Sunday, October 3, 2010

thoughts on Lost

Done! Finally. Since I watched Season 1 back in December, the remaining five seasons clocked in a bit shy of 80 hours of television, which is far too much for however many weeks I've been watching it. I'm fine with having watched it, it was a conscious choice on my part, but for anyone else I recommend finding some nice books to read. For my part, I look forward to plowing through the remaining third of East of Eden. If you must watch TV, watch Journeyman first.

No spoilers, in case you want to see it some day. It's a reasonably interesting cultural piece. Here are my season summaries:
  • Season 1: "Hey, let's make a series that consists only of purposeless mysteries and film tricks. The only goal will be to hook viewers on needing to see the next episode." There's a level of genius to this and how well they pulled it off. Pay attention to your mental and emotional responses to the completely empty and meaningless lures of the show. It will keep you from getting hooked, and you'll get to see your mind working, which is always cool.
  • Season 2: "Whoa, we got a second season? I guess having nothing but viewer manipulation gets tedious after a while. Should we come up with a plot?" Well, whatever. It's boring and nothing super-important happens, although of course subsequent seasons build on Season 2 events, so if you're gonna watch, just watch.
  • Season 3: "Let's hire real writers." They turned it into a real TV show, with plot and character development and everything. It's a strange shift once you see it happen, and it's bumpy in spots, but it's good.
  • Season 4: "Hey, I just re-read Slaughterhouse-Five and it was awesome. Let's do that." Mostly they pull it off. They start disagreements and divisions among the characters, and add several entities who are probably enemies, but they all talk a good game, so it's hard to tell.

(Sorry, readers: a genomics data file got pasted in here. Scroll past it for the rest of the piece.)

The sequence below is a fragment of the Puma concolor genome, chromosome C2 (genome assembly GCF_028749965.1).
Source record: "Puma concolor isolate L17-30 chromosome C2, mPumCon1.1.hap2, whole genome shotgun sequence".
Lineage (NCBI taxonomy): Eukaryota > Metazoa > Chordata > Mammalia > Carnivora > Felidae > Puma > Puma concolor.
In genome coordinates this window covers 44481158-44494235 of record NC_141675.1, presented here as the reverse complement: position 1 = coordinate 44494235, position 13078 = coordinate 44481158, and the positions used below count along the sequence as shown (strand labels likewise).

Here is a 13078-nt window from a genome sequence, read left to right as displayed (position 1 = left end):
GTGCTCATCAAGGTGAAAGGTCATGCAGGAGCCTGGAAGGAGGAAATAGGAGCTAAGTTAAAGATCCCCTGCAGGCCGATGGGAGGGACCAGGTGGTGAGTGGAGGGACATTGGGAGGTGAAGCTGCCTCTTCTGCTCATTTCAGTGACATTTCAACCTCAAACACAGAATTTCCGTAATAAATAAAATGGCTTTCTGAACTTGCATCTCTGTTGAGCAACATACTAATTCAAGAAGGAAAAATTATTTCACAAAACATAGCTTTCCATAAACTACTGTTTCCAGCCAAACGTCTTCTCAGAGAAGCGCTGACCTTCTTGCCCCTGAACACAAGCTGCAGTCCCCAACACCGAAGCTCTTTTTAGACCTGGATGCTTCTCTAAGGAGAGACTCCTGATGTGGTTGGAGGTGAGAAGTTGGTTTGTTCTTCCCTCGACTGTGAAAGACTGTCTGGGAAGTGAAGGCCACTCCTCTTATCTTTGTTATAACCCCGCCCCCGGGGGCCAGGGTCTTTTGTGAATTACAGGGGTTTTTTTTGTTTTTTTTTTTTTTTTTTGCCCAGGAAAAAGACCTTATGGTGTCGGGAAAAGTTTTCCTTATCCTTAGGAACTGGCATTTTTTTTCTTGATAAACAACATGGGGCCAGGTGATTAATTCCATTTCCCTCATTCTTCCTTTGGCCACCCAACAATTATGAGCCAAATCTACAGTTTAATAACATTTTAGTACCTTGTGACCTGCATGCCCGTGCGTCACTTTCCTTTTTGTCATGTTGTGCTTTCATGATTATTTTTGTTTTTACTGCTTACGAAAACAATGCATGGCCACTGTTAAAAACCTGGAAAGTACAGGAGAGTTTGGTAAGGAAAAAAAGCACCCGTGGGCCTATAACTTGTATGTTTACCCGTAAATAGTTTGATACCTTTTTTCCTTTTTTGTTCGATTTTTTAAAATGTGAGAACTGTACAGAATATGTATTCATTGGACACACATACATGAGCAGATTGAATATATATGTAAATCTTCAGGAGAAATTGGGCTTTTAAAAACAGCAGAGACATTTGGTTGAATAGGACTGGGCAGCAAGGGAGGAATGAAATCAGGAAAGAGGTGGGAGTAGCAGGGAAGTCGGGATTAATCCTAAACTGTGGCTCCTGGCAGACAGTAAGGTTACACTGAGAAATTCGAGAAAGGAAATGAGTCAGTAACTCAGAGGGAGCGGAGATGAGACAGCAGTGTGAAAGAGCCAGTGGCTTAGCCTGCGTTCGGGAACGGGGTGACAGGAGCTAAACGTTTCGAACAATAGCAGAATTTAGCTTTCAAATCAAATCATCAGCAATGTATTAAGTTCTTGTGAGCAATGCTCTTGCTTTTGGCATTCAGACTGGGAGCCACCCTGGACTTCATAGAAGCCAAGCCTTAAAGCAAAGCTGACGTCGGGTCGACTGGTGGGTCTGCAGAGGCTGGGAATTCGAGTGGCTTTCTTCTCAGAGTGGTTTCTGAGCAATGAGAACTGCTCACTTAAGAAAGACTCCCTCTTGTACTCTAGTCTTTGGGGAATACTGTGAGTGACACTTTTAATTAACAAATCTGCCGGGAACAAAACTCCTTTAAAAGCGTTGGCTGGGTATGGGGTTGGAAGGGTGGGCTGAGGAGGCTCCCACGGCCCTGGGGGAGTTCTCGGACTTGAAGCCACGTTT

• Season 5: "Okay, enough of Slaughterhouse-Five. More time travel! Also, I started reading the Bible last week..." It's well-done time travel, with fine loops and paradoxes. Nothing innovative, but it's enjoyable, especially since the end is in sight. The Biblical parallels are cute.
  • Season 6: "Let's quit while we're ahead." The timeline stuff is okay. The ending is not revolutionary television, but it resolves enough things to be satisfying (assuming you recognized from the beginning that the show was going to fire out mysteries like a shotgun just to keep the viewer hooked).
And then, finished. There's an epilogue, worth watching if you saw the series through to the end, titled "The New Man In Charge." It's easily streamed online, but I'm not linking to it, to help it stay online.

Not a bad use of my time, but my mind feels more settled already.

1 comment:

  1. I watched Lost in college, and I think that having a friend group that was obsessed with the show made it more interesting to me. I was always fascinated by why people liked the mindgames of Lost and what they expected to happen next.